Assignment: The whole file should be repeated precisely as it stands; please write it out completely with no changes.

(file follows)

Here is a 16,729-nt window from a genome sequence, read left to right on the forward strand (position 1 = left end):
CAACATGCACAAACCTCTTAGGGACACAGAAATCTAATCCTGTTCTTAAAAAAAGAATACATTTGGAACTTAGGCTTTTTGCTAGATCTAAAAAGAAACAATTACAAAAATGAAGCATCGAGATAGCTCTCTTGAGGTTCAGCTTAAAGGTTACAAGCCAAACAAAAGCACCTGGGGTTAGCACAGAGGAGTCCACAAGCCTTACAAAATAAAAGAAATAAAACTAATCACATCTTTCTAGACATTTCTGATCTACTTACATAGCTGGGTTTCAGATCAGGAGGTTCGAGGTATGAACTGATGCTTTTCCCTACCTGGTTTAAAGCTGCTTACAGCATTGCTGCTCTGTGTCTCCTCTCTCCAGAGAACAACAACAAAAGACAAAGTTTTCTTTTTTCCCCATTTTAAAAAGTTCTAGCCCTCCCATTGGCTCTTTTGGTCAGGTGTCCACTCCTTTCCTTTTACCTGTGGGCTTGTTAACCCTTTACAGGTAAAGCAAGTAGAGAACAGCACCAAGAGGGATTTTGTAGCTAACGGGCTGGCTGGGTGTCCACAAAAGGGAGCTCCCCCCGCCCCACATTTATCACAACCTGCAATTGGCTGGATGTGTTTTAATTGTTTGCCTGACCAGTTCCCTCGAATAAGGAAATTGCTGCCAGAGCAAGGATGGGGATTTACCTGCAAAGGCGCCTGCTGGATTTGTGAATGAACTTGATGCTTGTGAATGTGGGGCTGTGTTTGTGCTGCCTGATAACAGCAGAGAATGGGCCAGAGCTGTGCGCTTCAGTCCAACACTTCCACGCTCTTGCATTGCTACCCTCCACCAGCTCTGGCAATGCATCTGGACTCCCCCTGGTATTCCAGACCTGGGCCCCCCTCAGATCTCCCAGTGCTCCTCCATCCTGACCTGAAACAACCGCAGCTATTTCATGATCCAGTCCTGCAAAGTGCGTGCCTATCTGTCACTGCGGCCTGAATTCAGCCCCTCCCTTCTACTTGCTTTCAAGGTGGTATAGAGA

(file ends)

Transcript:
Here is a 16,729-nt window from a genome sequence, read left to right on the forward strand (position 1 = left end):
CAACATGCACAAACCTCTTAGGGACACAGAAATCTAATCCTGTTCTTAAAAAAAGAATACATTTGGAACTTAGGCTTTTTGCTAGATCTAAAAAGAAACAATTACAAAAATGAAGCATCGAGATAGCTCTCTTGAGGTTCAGCTTAAAGGTTACAAGCCAAACAAAAGCACCTGGGGTTAGCACAGAGGAGTCCACAAGCCTTACAAAATAAAAGAAATAAAACTAATCACATCTTTCTAGACATTTCTGATCTACTTACATAGCTGGGTTTCAGATCAGGAGGTTCGAGGTATGAACTGATGCTTTTCCCTACCTGGTTTAAAGCTGCTTACAGCATTGCTGCTCTGTGTCTCCTCTCTCCAGAGAACAACAACAAAAGACAAAGTTTTCTTTTTTCCCCATTTTAAAAAGTTCTAGCCCTCCCATTGGCTCTTTTGGTCAGGTGTCCACTCCTTTCCTTTTACCTGTGGGCTTGTTAACCCTTTACAGGTAAAGCAAGTAGAGAACAGCACCAAGAGGGATTTTGTAGCTAACGGGCTGGCTGGGTGTCCACAAAAGGGAGCTCCCCCCGCCCCACATTTATCACAACCTGCAATTGGCTGGATGTGTTTTAATTGTTTGCCTGACCAGTTCCCTCGAATAAGGAAATTGCTGCCAGAGCAAGGATGGGGATTTACCTGCAAAGGCGCCTGCTGGATTTGTGAATGAACTTGATGCTTGTGAATGTGGGGCTGTGTTTGTGCTGCCTGATAACAGCAGAGAATGGGCCAGAGCTGTGCGCTTCAGTCCAACACTTCCACGCTCTTGCATTGCTACCCTCCACCAGCTCTGGCAATGCATCTGGACTCCCCCTGGTATTCCAGACCTGGGCCCCCCTCAGATCTCCCAGTGCTCCTCCATCCTGACCTGAAACAACCGCAGCTATTTCATGATCCAGTCCTGCAAAGTGCGTGCCTATCTGTCACTGCGGCCTGAATTCAGCCCCTCCCTTCTACTTGCTTTCAAGGTGGTATAGAGA